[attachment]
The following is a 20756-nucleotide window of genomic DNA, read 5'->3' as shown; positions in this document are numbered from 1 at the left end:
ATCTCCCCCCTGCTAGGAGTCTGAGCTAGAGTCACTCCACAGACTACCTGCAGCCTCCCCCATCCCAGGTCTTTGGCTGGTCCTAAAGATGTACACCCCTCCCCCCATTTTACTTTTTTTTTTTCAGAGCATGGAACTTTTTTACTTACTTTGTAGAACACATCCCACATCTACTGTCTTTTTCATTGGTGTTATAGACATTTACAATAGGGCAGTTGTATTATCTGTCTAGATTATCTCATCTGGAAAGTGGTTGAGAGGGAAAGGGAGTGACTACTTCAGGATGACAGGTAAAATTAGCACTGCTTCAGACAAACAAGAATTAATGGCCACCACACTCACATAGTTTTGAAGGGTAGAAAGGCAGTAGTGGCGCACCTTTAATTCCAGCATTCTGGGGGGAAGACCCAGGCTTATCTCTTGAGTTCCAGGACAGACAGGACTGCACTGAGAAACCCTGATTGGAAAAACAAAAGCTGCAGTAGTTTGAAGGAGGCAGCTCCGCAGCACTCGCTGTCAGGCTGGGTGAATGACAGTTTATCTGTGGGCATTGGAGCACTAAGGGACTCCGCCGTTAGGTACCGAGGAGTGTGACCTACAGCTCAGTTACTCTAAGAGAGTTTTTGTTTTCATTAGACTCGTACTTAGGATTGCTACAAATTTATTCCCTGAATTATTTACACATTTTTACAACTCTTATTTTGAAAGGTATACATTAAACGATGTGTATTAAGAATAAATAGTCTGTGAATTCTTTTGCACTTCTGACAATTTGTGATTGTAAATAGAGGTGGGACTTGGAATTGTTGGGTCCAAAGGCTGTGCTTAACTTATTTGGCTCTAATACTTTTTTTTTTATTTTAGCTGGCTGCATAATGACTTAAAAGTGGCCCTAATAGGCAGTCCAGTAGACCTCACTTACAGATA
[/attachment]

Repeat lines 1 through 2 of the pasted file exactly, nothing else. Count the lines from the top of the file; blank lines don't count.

The following is a 20756-nucleotide window of genomic DNA, read 5'->3' as shown; positions in this document are numbered from 1 at the left end:
ATCTCCCCCCTGCTAGGAGTCTGAGCTAGAGTCACTCCACAGACTACCTGCAGCCTCCCCCATCCCAGGTCTTTGGCTGGTCCTAAAGATGTACACCCCTCCCCCCATTTTACTTTTTTTTTTTCAGAGCATGGAACTTTTTTACTTACTTTGTAGAACACATCCCACATCTACTGTCTTTTTCATTGGTGTTATAGACATTTACAATAGGGCAGTTGTATTATCTGTCTAGATTATCTCATCTGGAAAGTGGTTGAGAGGGAAAGGGAGTGACTACTTCAGGATGACAGGTAAAATTAGCACTGCTTCAGACAAACAAGAATTAATGGCCACCACACTCACATAGTTTTGAAGGGTAGAAAGGCAGTAGTGGCGCACCTTTAATTCCAGCATTCTGGGGGGAAGACCCAGGCTTATCTCTTGAGTTCCAGGACAGACAGGACTGCACTGAGAAACCCTGATTGGAAAAACAAAAGCTGCAGTAGTTTGAAGGAGGCAGCTCCGCAGCACTCGCTGTCAGGCTGGGTGAATGACAGTTTATCTGTGGGCATTGGAGCACTAAGGGACTCCGCCGTTAGGTACCGAGGAGTGTGACCTACAGCTCAGTTACTCTAAGAGAGTTTTTGTTTTCATTAGACTCGTACTTAGGATTGCTACAAATTTATTCCCTGAATTATTTACACATTTTTACAACTCTTATTTTGAAAGGTATACATTAAACGATGTGTATTAAGAATAAATAGTCTGTGAATTCTTTTGCACTTCTGACAATTTGTGATTGTAAATAGAGGTGGGACTTGGAATTGTTGGGTCCAAAGGCTGTGCTTAACTTATTTGGCTCTAATACTTTTTTTTTTATTTTAGCTGGCTGCATAATGACTTAAAAGTGGCCCTAATAGGCAGTCCAGTAGACCTCACTTACAGATA